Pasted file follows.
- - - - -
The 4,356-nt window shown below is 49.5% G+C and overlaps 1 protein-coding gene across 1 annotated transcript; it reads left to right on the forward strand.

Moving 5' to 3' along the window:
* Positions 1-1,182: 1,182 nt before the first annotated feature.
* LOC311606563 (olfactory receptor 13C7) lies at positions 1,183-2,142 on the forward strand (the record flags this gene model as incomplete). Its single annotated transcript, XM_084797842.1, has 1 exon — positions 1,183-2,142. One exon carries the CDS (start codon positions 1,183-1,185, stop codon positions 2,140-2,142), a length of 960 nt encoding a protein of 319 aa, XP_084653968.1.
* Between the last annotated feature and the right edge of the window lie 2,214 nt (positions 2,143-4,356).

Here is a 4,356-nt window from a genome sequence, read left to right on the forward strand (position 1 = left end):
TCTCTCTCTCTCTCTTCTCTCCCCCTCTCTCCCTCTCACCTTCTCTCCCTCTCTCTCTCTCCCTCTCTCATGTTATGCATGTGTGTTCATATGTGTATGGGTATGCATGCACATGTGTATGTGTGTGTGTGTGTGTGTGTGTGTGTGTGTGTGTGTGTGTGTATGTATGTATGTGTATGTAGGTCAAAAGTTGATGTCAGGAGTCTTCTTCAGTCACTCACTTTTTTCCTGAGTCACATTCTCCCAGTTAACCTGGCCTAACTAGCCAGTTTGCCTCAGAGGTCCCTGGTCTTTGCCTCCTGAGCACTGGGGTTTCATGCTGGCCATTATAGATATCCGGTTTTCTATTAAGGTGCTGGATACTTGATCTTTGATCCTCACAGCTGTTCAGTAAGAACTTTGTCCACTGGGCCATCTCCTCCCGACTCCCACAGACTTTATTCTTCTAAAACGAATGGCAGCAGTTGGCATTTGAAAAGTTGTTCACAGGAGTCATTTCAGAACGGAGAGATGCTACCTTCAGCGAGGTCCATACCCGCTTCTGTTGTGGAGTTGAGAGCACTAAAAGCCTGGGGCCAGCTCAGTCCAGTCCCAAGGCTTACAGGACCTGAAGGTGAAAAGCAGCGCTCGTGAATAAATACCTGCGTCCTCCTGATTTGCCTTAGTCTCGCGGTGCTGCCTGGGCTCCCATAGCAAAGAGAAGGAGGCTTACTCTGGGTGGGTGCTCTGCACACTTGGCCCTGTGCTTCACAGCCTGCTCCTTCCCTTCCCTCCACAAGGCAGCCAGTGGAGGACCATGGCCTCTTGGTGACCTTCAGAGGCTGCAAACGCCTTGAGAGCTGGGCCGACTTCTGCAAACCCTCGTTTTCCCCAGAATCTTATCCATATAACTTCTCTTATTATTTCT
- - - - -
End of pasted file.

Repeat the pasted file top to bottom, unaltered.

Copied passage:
The 4,356-nt window shown below is 49.5% G+C and overlaps 1 protein-coding gene across 1 annotated transcript; it reads left to right on the forward strand.

Moving 5' to 3' along the window:
* Positions 1-1,182: 1,182 nt before the first annotated feature.
* LOC311606563 (olfactory receptor 13C7) lies at positions 1,183-2,142 on the forward strand (the record flags this gene model as incomplete). Its single annotated transcript, XM_084797842.1, has 1 exon — positions 1,183-2,142. One exon carries the CDS (start codon positions 1,183-1,185, stop codon positions 2,140-2,142), a length of 960 nt encoding a protein of 319 aa, XP_084653968.1.
* Between the last annotated feature and the right edge of the window lie 2,214 nt (positions 2,143-4,356).

Here is a 4,356-nt window from a genome sequence, read left to right on the forward strand (position 1 = left end):
TCTCTCTCTCTCTCTTCTCTCCCCCTCTCTCCCTCTCACCTTCTCTCCCTCTCTCTCTCTCCCTCTCTCATGTTATGCATGTGTGTTCATATGTGTATGGGTATGCATGCACATGTGTATGTGTGTGTGTGTGTGTGTGTGTGTGTGTGTGTGTGTGTGTGTATGTATGTATGTGTATGTAGGTCAAAAGTTGATGTCAGGAGTCTTCTTCAGTCACTCACTTTTTTCCTGAGTCACATTCTCCCAGTTAACCTGGCCTAACTAGCCAGTTTGCCTCAGAGGTCCCTGGTCTTTGCCTCCTGAGCACTGGGGTTTCATGCTGGCCATTATAGATATCCGGTTTTCTATTAAGGTGCTGGATACTTGATCTTTGATCCTCACAGCTGTTCAGTAAGAACTTTGTCCACTGGGCCATCTCCTCCCGACTCCCACAGACTTTATTCTTCTAAAACGAATGGCAGCAGTTGGCATTTGAAAAGTTGTTCACAGGAGTCATTTCAGAACGGAGAGATGCTACCTTCAGCGAGGTCCATACCCGCTTCTGTTGTGGAGTTGAGAGCACTAAAAGCCTGGGGCCAGCTCAGTCCAGTCCCAAGGCTTACAGGACCTGAAGGTGAAAAGCAGCGCTCGTGAATAAATACCTGCGTCCTCCTGATTTGCCTTAGTCTCGCGGTGCTGCCTGGGCTCCCATAGCAAAGAGAAGGAGGCTTACTCTGGGTGGGTGCTCTGCACACTTGGCCCTGTGCTTCACAGCCTGCTCCTTCCCTTCCCTCCACAAGGCAGCCAGTGGAGGACCATGGCCTCTTGGTGACCTTCAGAGGCTGCAAACGCCTTGAGAGCTGGGCCGACTTCTGCAAACCCTCGTTTTCCCCAGAATCTTATCCATATAACTTCTCTTATTATTTCT